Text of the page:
# 13 Best Electrical & Electronic Circuits

List Updated April 2021

## Bestselling Electrical & Electronic Circuits in 2021

#### Electric Circuits (8th Edition)

#### Electric Circuits (7th Edition)

#### Lab Manual for Electronics Fundamentals and Electronic Circuits Fundamentals, Electronics Fundamentals: Circuits, Devices & Applications

#### Electric Circuits (10th Edition)

#### Principles of Electric Circuits: Conventional Current Version (9th Edition)

#### Beginner's Guide to Reading Schematics, Third Edition

#### Electronics All-in-One For Dummies (For Dummies (Computers))

#### Fundamentals of Electric Circuits

#### Electronics For Dummies

#### Beginner's Guide to Reading Schematics, Fourth Edition

#### Electric Circuits (9th Edition)

#### Principles of Electric Circuits: Electron Flow Version (9th Edition)

#### Electronics Fundamentals: Circuits, Devices & Applications (8th Edition)

## Circuit Analysis - Basic Techniques and Principles

This guide only covers basic resistive circuits. The reader should have some basic knowledge of circuits already such as series and parallel circuits.

## Basic terms to know

Current - a flow of electrons. The unit is the Ampere (A). We always say that a current goes through something.

Voltage - the difference of electric potential between two elements or nodes on a circuit. Voltage is measured in Volts (V). We say that a voltage is across something.

Node - a point on a circuit where the voltage is the same throughout. They usually connect other elements on a circuit but do not pass through said elements.

Branch - nodes often split off into branches. Each of these branches has their own respective current.

### Loop - A closed circuit that could be part of a greater circuit.

Resistance - The measurement of how much an element in a circuit resists the current that is going through it. The unit is the Ohm. You can imagine what a resistor does by picturing them as light bulbs being lit up as a current goes through them.

Source - Sources are the elements on a circuit that provide a voltage or current. Therefore, the two main types of sources are voltage and current sources. There are many variations of these two main types but we won't go into details here.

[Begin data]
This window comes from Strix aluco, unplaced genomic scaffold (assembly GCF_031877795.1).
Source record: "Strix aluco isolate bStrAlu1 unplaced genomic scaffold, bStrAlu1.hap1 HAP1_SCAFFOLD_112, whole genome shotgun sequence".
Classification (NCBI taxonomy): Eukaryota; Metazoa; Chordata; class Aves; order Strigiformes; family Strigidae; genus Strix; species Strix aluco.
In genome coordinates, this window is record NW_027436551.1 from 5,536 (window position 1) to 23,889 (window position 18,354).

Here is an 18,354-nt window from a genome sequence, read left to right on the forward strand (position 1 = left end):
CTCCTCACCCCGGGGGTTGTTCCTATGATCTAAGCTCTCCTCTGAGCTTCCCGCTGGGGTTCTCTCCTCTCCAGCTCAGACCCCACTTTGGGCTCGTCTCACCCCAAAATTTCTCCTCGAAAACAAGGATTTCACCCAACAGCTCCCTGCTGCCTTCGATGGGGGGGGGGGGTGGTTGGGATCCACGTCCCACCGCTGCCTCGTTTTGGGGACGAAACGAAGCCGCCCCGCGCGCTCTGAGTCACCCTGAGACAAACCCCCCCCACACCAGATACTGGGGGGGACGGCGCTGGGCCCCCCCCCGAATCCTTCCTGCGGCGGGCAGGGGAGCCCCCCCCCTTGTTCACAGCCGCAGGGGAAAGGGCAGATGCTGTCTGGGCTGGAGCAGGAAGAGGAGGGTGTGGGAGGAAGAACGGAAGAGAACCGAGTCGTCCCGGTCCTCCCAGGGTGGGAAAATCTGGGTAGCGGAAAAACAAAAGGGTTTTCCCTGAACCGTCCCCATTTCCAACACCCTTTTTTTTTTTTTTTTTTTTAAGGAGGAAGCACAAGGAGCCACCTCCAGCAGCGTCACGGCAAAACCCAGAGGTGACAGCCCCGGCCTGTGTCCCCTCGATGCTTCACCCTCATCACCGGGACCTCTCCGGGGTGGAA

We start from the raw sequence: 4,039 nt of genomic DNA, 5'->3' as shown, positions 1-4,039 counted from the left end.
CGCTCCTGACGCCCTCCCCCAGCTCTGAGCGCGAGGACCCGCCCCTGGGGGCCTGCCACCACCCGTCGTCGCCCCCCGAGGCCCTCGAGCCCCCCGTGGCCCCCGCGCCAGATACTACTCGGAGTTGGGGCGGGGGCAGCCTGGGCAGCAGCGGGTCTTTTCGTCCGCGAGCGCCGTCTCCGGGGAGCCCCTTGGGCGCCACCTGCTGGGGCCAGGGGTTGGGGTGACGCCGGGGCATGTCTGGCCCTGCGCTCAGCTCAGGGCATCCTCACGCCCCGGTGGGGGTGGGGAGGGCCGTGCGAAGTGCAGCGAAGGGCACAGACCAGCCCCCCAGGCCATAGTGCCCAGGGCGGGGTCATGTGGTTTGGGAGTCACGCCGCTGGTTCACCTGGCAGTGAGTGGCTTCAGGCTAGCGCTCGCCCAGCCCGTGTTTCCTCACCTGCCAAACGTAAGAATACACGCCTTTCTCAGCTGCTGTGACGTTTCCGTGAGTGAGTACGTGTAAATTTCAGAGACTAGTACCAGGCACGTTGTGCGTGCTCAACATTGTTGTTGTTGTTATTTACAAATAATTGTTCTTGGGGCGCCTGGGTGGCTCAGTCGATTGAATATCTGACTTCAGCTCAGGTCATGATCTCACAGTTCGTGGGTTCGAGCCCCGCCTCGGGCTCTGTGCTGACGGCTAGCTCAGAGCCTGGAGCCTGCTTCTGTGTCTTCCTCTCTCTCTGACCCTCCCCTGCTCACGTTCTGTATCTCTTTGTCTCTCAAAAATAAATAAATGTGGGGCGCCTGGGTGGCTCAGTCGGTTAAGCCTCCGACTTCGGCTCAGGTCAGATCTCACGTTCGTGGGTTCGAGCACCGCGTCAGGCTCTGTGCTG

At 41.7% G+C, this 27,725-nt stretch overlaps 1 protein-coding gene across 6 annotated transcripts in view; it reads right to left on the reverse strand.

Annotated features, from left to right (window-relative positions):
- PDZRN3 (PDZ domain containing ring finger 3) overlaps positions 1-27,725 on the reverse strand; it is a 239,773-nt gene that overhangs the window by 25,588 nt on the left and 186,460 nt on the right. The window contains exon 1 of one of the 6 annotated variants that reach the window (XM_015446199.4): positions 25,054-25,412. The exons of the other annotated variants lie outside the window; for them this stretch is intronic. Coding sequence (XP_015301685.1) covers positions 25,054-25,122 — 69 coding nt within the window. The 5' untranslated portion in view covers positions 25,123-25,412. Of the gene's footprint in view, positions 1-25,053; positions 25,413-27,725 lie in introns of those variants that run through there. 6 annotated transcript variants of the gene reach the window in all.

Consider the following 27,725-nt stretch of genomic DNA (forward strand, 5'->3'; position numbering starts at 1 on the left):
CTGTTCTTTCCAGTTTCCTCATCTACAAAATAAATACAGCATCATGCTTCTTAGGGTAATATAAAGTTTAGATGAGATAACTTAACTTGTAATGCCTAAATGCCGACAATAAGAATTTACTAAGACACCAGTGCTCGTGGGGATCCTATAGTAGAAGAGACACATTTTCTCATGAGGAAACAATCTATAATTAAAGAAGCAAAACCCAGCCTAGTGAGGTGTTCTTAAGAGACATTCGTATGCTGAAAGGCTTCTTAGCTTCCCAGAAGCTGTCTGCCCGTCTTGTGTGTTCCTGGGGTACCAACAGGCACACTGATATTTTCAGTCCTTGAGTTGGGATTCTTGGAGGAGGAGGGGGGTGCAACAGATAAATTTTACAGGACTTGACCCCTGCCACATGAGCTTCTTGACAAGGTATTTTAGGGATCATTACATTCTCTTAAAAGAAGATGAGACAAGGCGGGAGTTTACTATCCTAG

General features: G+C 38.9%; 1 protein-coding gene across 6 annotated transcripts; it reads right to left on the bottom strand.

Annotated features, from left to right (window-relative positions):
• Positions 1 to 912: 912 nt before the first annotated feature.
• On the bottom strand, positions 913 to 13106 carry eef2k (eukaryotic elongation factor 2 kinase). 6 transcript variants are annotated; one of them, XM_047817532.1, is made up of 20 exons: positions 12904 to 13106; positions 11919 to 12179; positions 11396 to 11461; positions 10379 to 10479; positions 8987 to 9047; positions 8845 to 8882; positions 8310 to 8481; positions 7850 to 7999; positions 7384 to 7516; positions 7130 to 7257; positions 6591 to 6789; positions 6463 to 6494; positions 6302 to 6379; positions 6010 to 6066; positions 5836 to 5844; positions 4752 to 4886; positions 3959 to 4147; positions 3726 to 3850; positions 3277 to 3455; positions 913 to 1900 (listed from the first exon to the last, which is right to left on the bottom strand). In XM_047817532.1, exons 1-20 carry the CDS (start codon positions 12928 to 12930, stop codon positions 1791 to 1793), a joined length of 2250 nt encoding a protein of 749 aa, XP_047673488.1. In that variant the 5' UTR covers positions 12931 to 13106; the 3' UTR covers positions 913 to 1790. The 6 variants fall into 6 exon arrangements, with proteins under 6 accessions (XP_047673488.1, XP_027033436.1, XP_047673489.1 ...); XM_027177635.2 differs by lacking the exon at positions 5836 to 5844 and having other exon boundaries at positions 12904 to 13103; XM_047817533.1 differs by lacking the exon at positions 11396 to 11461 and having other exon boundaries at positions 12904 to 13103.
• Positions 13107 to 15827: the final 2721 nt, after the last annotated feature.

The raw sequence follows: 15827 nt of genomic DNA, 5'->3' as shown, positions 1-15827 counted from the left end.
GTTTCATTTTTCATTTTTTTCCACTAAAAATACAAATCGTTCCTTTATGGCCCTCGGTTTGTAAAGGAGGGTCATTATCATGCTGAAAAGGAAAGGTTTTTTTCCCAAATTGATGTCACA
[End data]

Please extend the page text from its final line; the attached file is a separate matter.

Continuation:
Power - the measurement of work done by a current. The unit is the Watt (W). Power can be found by multiplying the Voltage by the Current (P = VI) or equivalently (I^2)*R.

## Basic Principles

Ohm's Law - This is the most important law in Circuit Analysis. It is used in every analysis technique and is entirely necessary to know when even looking at a circuit. Fortunately, it is rather simple. Ohm's Law states that the Voltage is equal to the Current multiplied by the Resistance. V = IR

Kirchoff's Voltage Law (KVL) - KVL states that the voltages around a closed loop add up to zero. This forms the basic principle behind the technique known as mesh analysis.

Kirchoff's Current Law (KCL) - KCL is much like KVL, only instead of voltages, it deals with currents. KCL says that all the currents entering (or leaving) a node will add up to zero. KCL is used in nodal analysis.

## Techniques

Circuit analysis techniques are almost impossible to explain using only text, so here are a few brief summaries of the main techniques.

Mesh Analysis - Usually, one uses mesh analysis when there is a circuit that involves several loops where one or more loop currents are not known. One would then use KVL to find the voltages across each of the elements on the circuit to derive an equation for the unknown loop currents.

Nodal Analysis - Nodal analysis is used when one wants to find (or already has) a node voltage. KCL would then be used to find the branch currents coming out of that node to derive an equation for the unknown element.

Superposition - The theory behind superposition is that each source on a circuit will provide a certain amount of current or voltage to an element. Thus, using superposition involves 'turning off' every source on a circuit except one and finding the effect it has on the said element. Each source will have a turn being analyzed this way, and in the end we can add up each source's effect on said element.

Thevenin and Norton Equivalence - This technique says that for each complicated circuit you can design, there is an equivalent circuit with a voltage source in series with a resistor or a current source in parallel with a resistor. This is the technique one would use when looking for the maximum power a resistor can dissipate in a specific circuit.